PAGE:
On 31st August 2022, Zambia was granted a 36-month Extended Credit Facility (ECF) International Monetary Fund (IMF) supported programme marking a crucial step in the country’s quest to restructure its debt and rebuild its economy. To ensure the success of this programme, the IMF periodically conducts performance reviews and ties the disbursements of funds conditional upon meeting specific criteria including quantitative performance criteria, indicative targets, and structural benchmarks. In April this year, a joint team of IMF staff and Zambian authorities completed the first semi-annual review based on data and performance criteria as at end-December 2022. The team concluded that the country had met all the structural benchmarks and quantitative performance criteria for the first review of its programme. Hence, this week’s Monday Opinion delves into Zambia’s performance on its structural benchmarks focused on restoring fiscal and debt sustainability.

Structural benchmarks are reform measures that are often non-quantifiable but are critical for achieving IMF programme goals. They include improvements in financial sector operations, building up social safety nets, and strengthening public financial management. Benchmarks are designed to reduce risks and ultimately improve the programme’s chances of success. Zambia’s ECF program hopes to restore the country’s sustainability through fiscal adjustment and debt restructuring among other objectives. This will be key in achieving both fiscal and debt sustainability even as the country aims to enhance social sector spending to cushion the burden of the adjustment programme.

Fiscal Benchmarks

To support the programme’s objective of restoring fiscal sustainability, the Government had committed to implementing tax reforms aimed at broadening the tax base, augmenting domestic resource mobilization, strengthening tax administration, and ensuring cost reflective pricing. Additionally, in October 2022, Government’s action plan to integrate all tax policy and administration measures into a comprehensive and holistic strategy was adopted. Several reforms were implemented by December 2023 including the removal of implicit subsidies on fuel, the reinstatement of value added tax (VAT) and excise duty on petroleum products and ultimately the corresponding adjustment of fuel prices.

Effective January 2023, excise duties on alcohol, cigarettes, and other tobacco products were increased, the roll out of electronic fiscal devices was fast tracked, the use of digital stamps on excisable products was introduced, personal income tax bands were revised and rates for corporate income tax were consolidated. To mitigate some of the cost inefficiencies surrounding Zambia’s flagship Farmer Input Support Program (FISP), guidelines to implement the new Comprehensive Agricultural Support Program (CASP) and ensure a full migration of FISP to an electronic agrо-input system were to be submitted by end December 2022.

External Debt Management Benchmarks

To support the programme’s objective of restoring debt sustainability, several reforms aimed at improving debt management and transparency have been made. To enhance debt management efforts, loan contraction and to provide a framework for evaluation, issuance and monitoring of public guarantees, there was need to revise the Loans and Guarantees (Authorization) Act (LGAA). By December 2022, a new piece of legislation, the Public Debt Management Act (PDMA), repealed and replaced the LGAA. Although, the PDMA is not an end in itself, it scores significantly higher than its predecessor the LGAA in providing an effective and efficient legal framework in debt management.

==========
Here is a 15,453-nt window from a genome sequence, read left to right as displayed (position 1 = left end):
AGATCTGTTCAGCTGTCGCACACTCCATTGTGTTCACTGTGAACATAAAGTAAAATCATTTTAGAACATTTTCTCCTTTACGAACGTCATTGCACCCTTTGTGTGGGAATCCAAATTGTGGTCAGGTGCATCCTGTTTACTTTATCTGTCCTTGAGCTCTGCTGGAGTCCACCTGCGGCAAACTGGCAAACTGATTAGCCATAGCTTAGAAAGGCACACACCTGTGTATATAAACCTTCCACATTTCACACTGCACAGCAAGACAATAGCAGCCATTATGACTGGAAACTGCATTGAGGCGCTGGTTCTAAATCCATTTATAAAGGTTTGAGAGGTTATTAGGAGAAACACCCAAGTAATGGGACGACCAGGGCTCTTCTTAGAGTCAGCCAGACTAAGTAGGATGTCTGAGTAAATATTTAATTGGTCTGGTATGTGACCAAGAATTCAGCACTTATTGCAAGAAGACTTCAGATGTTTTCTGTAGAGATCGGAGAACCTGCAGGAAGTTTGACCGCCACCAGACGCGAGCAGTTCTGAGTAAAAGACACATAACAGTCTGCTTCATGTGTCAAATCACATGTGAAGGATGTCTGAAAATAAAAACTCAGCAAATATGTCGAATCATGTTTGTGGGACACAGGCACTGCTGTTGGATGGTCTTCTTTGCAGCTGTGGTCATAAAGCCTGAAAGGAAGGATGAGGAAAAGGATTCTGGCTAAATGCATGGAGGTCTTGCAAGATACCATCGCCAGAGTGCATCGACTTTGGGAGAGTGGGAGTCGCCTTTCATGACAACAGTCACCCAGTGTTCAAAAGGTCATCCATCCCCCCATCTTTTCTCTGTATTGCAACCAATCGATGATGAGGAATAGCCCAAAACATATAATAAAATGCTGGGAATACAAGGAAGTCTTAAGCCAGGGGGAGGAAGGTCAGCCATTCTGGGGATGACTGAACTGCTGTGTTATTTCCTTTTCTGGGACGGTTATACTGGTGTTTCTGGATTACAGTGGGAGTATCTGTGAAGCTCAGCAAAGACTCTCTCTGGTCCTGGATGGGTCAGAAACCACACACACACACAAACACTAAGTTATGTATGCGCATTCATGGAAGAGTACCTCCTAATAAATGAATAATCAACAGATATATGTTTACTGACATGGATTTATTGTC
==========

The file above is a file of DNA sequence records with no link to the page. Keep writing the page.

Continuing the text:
With the aim of fostering transparency in the management of debt, Government, publishes semi-annual debt summary reports and comprehensive quarterly statistics on debt. These statistical bulletins provide comprehensive information on debt, including details such as debt by currency, residency of creditors, and debt instrument. They cover general government debt (including guaranteed debt), the debt of non-financial public enterprises (including non-guaranteed external debt) and contracted but undisbursed debt. Government also developed and published an Annual Borrowing Plan which is useful in informing the treasury’s financing guidelines for the year. Other benchmarks where public enterprise forms, governance, and financial stability measures. By December 2022, all these reforms were implemented, and the benchmarks were met.

However, even though the country has met all its structural benchmarks which led to the signing of a Staff Level Agreement (SLA), the second disbursement of funds under the program remains subject to the country reaching a debt treatment plan with its creditors. The second disbursement remains key if the country is to successfully implement its 2023 national budget and ultimately achieve the objectives of its reform programme. Furthermore, this has also led to the delay in Governments finalization of the 2023 – 2025 Medium Term Debt Strategy which is a critical tool that guides Government intentions around debt management over the medium-term. Therefore, it is imperative that Zambia closes in on a debt restructuring plan with its creditors in the soonest possible time. Look out for next week’s opinion as we continue to expound on the country’s performance on an IMF program.

About Author

Peter N Mumba is a policy researcher and development economist who currently coordinates activities of the Zambia Debt Alliance. He studied at the University of Namibia, graduating with a master’s degree in economics. He also holds additional qualifications in monitoring and evaluation, and business information systems.